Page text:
DINE “Errata” is one of those delightful words with an undelightful meaning. It means, basically, “oops” — assuming we are in polite company. In less polite company, you would probably hear a number of variations on a plain Anglo-Saxon word beginning with f.
For a writer, there is scarcely a more mortifying experience than to realize — too late! as Othello says to Desdemona before snuffing her — that some hideous mistake or error has leaked into print. When I was in college, we used to type up our essays on erasable-bond paper, so if you messed up you just rubbed out the offending words and phrases and typed in the right ones. But newsprint does not offer this luxury, although the cheaper sorts of ink do sometimes smear your fingers.
In years past, I wrote a side column on this page in which, from time to time, I noted various blunders of my own. In part, these acknowledgements helped salve my own conscience (yes, I was wrong or wrote something stupid, but I admit it); but in larger part, they amounted to a small public service. Although an error printed in a newspaper is not erasable, at least it can be mooted by more accurate information.
Foul-ups are, along with death and taxes, an inevitable part of life. One’s fondest hope in this regard is not to reach the epic heights of Gerald Ford, who in a 1976 presidential debate claimed that Poland was not subject to Soviet domination, to audible groans from the audience. This writer is content to bungle much more modestly than that, as in (as once happened) getting the title of a book under review wrong. Or, more recently, in asserting that La Trappe (discussed in these pages on April 21), “could be” the only Belgian restaurant in town. Leaving aside the spongy equivocation, the claim overlooked the years-long (and spreading) presence of Frjtz, which the errant writer (i.e. me) had once reviewed. I would only add that, because in error as in myth there is often an element of truth, La Trappe is a full-service (i.e. full table service) restaurant, whereas Frjtz wasn’t, at least when I last went. (You ordered at a counter and carried a little number to your table so the food-bearers could find you later.)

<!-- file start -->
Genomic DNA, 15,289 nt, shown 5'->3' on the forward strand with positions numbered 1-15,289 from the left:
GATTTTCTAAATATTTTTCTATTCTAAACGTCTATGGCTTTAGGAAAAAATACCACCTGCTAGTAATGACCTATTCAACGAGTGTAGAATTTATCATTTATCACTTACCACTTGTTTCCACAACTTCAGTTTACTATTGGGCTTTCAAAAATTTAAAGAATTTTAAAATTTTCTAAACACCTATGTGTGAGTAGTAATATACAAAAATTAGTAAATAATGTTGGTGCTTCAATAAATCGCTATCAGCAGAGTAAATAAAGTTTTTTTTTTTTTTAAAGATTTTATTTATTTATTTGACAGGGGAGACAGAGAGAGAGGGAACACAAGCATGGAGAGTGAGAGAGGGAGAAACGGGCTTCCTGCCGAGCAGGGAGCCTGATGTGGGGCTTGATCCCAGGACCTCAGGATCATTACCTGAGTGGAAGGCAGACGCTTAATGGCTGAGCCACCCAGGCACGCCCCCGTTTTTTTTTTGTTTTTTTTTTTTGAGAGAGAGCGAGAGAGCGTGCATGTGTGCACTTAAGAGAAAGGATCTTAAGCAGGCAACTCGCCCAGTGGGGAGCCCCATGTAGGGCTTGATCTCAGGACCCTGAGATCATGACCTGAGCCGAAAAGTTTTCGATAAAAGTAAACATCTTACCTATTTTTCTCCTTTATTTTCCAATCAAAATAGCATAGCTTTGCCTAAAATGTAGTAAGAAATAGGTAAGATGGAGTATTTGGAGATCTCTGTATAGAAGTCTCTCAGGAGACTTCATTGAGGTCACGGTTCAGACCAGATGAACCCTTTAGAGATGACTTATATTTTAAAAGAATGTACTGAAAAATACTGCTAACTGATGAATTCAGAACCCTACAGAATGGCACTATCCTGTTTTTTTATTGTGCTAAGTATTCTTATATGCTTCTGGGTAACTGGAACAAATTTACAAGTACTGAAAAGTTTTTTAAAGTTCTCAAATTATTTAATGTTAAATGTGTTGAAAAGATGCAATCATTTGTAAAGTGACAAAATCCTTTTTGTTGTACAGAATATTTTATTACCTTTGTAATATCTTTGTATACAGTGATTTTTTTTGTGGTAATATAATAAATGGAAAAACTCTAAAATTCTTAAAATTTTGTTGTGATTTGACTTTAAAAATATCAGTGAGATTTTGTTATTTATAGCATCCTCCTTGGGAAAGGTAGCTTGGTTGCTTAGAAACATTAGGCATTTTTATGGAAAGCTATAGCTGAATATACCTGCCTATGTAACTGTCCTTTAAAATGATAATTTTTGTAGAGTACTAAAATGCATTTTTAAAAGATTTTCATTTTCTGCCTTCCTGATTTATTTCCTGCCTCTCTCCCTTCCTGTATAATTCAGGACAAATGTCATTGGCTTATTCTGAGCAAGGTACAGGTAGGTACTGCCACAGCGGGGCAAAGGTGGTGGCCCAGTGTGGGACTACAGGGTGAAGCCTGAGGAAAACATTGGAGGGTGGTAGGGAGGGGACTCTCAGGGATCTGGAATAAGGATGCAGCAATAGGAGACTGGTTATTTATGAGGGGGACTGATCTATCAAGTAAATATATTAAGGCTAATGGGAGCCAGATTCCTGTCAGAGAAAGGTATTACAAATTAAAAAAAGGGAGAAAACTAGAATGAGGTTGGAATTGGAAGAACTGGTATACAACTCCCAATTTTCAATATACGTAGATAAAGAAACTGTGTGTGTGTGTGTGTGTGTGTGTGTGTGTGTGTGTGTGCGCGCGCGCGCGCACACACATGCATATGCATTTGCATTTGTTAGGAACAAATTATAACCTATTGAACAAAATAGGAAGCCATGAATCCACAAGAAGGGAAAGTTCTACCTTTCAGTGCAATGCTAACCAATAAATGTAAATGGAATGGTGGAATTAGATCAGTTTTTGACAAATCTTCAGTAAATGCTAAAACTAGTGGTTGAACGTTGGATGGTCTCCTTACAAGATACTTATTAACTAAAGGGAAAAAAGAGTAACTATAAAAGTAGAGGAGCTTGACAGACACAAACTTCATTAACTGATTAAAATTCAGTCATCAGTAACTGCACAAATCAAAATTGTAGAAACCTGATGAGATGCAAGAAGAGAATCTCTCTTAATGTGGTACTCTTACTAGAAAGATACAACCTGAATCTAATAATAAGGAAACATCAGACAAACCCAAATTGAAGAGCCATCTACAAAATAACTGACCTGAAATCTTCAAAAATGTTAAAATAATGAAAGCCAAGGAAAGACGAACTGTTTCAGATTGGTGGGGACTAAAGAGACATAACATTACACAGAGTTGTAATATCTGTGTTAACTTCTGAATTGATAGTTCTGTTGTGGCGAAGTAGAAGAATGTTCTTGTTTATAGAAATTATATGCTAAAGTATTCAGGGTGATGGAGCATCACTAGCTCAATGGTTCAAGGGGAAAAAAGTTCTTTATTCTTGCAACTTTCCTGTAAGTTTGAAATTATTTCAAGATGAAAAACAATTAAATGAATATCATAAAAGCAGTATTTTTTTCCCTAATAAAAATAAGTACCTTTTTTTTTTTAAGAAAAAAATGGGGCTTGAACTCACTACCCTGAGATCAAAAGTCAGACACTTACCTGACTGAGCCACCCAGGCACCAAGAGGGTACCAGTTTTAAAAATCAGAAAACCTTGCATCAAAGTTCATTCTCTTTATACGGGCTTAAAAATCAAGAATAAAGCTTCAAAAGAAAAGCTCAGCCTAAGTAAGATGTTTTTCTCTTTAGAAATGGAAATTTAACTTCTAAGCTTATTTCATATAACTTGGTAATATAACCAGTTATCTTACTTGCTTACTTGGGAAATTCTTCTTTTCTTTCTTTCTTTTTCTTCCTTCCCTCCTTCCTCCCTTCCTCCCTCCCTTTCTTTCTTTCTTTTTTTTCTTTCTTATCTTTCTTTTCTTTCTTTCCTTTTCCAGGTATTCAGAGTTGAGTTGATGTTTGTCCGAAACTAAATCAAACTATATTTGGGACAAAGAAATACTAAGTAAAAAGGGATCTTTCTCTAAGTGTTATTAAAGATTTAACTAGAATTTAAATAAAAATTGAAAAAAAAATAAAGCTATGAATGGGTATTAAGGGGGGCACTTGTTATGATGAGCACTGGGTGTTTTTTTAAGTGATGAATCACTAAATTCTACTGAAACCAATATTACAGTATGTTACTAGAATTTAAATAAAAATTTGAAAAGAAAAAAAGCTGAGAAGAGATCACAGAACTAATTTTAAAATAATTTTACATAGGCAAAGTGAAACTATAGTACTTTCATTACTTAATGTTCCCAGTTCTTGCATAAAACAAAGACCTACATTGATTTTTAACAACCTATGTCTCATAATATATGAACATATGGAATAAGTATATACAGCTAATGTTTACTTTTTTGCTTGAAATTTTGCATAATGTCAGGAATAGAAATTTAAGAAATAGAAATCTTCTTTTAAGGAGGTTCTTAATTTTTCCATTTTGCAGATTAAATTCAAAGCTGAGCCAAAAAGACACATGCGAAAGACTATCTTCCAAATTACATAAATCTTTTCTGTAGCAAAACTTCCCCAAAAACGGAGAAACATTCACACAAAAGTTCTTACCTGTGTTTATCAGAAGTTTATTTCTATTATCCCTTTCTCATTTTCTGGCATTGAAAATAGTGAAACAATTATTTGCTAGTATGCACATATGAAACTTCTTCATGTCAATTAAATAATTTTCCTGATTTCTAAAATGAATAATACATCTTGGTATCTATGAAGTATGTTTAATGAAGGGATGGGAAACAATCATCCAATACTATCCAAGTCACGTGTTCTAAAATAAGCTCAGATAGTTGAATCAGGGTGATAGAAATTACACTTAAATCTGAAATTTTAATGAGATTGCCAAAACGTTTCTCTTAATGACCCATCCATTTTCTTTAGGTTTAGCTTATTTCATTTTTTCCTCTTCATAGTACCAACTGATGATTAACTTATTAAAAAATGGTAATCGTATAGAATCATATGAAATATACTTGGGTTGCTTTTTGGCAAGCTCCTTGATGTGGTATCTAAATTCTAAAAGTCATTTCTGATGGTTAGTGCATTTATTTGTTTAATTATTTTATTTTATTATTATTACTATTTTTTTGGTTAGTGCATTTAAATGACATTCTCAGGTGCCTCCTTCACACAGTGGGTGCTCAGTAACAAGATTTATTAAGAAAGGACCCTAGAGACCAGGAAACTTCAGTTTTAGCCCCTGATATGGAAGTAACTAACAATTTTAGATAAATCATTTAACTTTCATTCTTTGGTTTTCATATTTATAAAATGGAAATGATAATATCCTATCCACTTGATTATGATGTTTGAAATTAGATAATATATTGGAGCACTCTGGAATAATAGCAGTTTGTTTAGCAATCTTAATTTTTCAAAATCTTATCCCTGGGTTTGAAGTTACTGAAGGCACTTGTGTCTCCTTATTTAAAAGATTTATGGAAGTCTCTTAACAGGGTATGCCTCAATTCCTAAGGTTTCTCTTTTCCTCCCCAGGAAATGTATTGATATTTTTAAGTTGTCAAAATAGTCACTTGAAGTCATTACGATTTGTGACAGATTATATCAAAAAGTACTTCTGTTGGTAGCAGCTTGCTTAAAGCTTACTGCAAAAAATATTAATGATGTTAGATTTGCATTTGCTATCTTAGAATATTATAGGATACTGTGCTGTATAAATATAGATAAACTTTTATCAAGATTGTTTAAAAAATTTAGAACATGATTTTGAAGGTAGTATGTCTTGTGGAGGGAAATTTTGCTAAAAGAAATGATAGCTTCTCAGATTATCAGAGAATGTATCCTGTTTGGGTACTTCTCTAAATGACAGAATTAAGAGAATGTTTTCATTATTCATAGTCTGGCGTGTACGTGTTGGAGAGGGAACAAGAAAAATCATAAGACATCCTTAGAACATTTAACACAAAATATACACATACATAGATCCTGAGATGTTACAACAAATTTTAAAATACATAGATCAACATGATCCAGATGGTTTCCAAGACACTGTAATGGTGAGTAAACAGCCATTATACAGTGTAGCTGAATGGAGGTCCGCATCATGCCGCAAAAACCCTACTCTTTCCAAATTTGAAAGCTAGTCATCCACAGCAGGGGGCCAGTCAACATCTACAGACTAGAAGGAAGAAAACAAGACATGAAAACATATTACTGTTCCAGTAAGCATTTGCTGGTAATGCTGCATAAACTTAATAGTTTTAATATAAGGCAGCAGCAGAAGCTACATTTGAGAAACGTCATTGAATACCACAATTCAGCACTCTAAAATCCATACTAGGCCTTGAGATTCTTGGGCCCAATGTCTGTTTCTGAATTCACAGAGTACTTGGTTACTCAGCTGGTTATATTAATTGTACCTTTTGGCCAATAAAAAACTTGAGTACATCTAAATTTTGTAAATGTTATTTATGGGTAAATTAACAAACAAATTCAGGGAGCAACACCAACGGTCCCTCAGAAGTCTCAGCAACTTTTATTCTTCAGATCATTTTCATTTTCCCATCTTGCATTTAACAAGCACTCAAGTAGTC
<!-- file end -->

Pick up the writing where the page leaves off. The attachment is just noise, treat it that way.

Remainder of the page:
Of more import was the granting (on May 5) of “wheelchair accessible” status to the Little Chihuahua on Divisadero Street when in fact (according to an irate reader) there is a blockading step at the entryway. Of less import was the misuse of the Japanese term “izakaya” (March 24), not a descriptor for a particular style of cooking but a noun for a place where that particular style of cooking is offered. I can’t imagine anyone was misled or otherwise inconvenienced by this (what in the law would be called “harmless error”), or by the misspelling (March 10) of “matcha,” the green-tea powder that has an unfortunate way of ending up as a flavoring for ice cream.
These are the recent boo-boos I know of. If there others (and how could there not be?), I would be glad to hear about them. Well, maybe not glad. Maybe grateful. Also mortified.
“Empanada,” the second of today’s E-words, means, basically, “embreaded” in Spanish. We in California tend to associate these calzone-like stuffed envelopes with various Latin American cuisines, but they were brought to the New World by the Spanish, and to Spain by the Moors, whose Muslim roots reached deep into the Middle East. So the heritage of empanadas is entangled with that of pita and lavash.
At Chile Lindo, a tiny empanada emporium on 16th Street near Theater Rhinoceros, the menu consists of three kinds of empanada, each $5. The traditional ground-beef stuffing is known, in Chile, at least (the owner is Chilean) as pino (made here with Niman Ranch beef), and there is also a vegan version made with soy. Each strikes a distinctive balance between savory and sweet. One is aware of the presence of both black olives and raisins — a signature combination of the eastern Mediterranean — and also of cumin and paprika. If you were served either of these in Turkey or Israel, you wouldn’t think twice about it. Only the cheese empanada, stuffed with melted jack and cheddar and lengths of japaleño pepper, strikes a note we might think of as Latin American.
Chile Lindo does offer limited seating on a line of barstools on the sidewalk under the window, but plenty of the traffic appears to be takeout. There is also a giant, gleaming espresso machine for morning people. Chocolate empanadas would be a nice touch in this regard — patience, my pretties! *
Mon.–Fri., 8 a.m.–10 p.m.; Sat., 10 a.m.–6 p.m.
2944 16th St., SF
Problematic wheelchair access